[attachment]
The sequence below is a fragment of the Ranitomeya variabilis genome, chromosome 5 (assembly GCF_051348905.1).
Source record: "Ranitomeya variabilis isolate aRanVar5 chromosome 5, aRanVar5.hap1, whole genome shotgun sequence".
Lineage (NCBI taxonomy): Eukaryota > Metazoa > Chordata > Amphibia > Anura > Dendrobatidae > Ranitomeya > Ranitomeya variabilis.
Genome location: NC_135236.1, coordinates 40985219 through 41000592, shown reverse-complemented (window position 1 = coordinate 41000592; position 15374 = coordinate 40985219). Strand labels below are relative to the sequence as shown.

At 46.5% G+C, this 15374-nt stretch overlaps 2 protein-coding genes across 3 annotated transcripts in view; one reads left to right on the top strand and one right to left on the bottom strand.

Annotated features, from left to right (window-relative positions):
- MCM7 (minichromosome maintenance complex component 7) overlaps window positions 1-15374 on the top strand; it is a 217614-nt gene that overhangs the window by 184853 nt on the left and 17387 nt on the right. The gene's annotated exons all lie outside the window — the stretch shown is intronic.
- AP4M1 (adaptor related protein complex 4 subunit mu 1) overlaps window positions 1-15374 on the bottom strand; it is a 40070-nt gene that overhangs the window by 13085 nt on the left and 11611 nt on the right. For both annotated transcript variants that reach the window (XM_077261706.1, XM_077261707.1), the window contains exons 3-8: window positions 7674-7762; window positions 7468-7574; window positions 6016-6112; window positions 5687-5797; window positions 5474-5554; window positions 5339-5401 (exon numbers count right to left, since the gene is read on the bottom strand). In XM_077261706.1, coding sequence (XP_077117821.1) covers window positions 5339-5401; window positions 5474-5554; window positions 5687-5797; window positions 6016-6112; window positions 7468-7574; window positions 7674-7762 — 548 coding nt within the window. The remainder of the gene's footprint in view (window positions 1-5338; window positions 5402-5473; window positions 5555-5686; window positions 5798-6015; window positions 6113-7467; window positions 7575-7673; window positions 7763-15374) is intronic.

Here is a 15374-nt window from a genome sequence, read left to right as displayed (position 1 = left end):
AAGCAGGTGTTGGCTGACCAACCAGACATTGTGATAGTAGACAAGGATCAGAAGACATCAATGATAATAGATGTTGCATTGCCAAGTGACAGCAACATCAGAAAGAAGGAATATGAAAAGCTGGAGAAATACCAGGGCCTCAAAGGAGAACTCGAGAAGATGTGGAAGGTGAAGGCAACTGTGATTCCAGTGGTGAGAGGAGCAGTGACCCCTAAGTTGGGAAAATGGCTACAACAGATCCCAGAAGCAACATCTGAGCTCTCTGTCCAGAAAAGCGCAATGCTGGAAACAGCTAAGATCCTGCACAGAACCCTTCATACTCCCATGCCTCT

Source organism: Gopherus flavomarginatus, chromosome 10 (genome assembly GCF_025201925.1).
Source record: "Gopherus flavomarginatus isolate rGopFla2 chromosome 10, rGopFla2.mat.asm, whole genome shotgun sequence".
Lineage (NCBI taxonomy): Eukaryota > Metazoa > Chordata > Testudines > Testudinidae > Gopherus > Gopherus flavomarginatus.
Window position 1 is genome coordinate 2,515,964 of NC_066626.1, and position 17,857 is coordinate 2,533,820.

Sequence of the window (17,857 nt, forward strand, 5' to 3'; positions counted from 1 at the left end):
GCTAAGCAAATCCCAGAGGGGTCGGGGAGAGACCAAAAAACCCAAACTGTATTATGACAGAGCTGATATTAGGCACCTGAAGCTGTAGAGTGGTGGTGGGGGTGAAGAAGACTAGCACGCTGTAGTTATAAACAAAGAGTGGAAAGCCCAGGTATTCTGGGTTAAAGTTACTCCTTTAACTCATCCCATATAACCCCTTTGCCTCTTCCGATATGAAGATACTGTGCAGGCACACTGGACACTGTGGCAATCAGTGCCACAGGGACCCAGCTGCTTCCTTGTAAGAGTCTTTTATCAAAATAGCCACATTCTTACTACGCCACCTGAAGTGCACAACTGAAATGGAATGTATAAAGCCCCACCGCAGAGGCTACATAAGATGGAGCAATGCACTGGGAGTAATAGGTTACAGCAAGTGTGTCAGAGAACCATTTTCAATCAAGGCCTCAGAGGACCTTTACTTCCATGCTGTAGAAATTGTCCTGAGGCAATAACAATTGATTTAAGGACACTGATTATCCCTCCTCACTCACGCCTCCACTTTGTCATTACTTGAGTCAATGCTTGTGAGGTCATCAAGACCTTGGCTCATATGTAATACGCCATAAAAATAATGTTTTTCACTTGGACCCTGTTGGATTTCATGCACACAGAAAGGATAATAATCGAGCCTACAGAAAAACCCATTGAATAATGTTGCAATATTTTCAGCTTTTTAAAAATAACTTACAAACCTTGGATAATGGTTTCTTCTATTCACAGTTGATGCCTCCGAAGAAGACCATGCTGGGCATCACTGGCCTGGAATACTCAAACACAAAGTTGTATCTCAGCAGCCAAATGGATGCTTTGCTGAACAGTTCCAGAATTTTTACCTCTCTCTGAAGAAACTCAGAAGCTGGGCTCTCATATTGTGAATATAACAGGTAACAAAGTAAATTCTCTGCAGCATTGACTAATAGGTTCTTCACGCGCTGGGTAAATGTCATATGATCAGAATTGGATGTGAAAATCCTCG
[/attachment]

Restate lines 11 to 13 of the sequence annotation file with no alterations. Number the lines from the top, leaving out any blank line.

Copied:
Source organism: Gopherus flavomarginatus, chromosome 10 (genome assembly GCF_025201925.1).
Source record: "Gopherus flavomarginatus isolate rGopFla2 chromosome 10, rGopFla2.mat.asm, whole genome shotgun sequence".
Lineage (NCBI taxonomy): Eukaryota > Metazoa > Chordata > Testudines > Testudinidae > Gopherus > Gopherus flavomarginatus.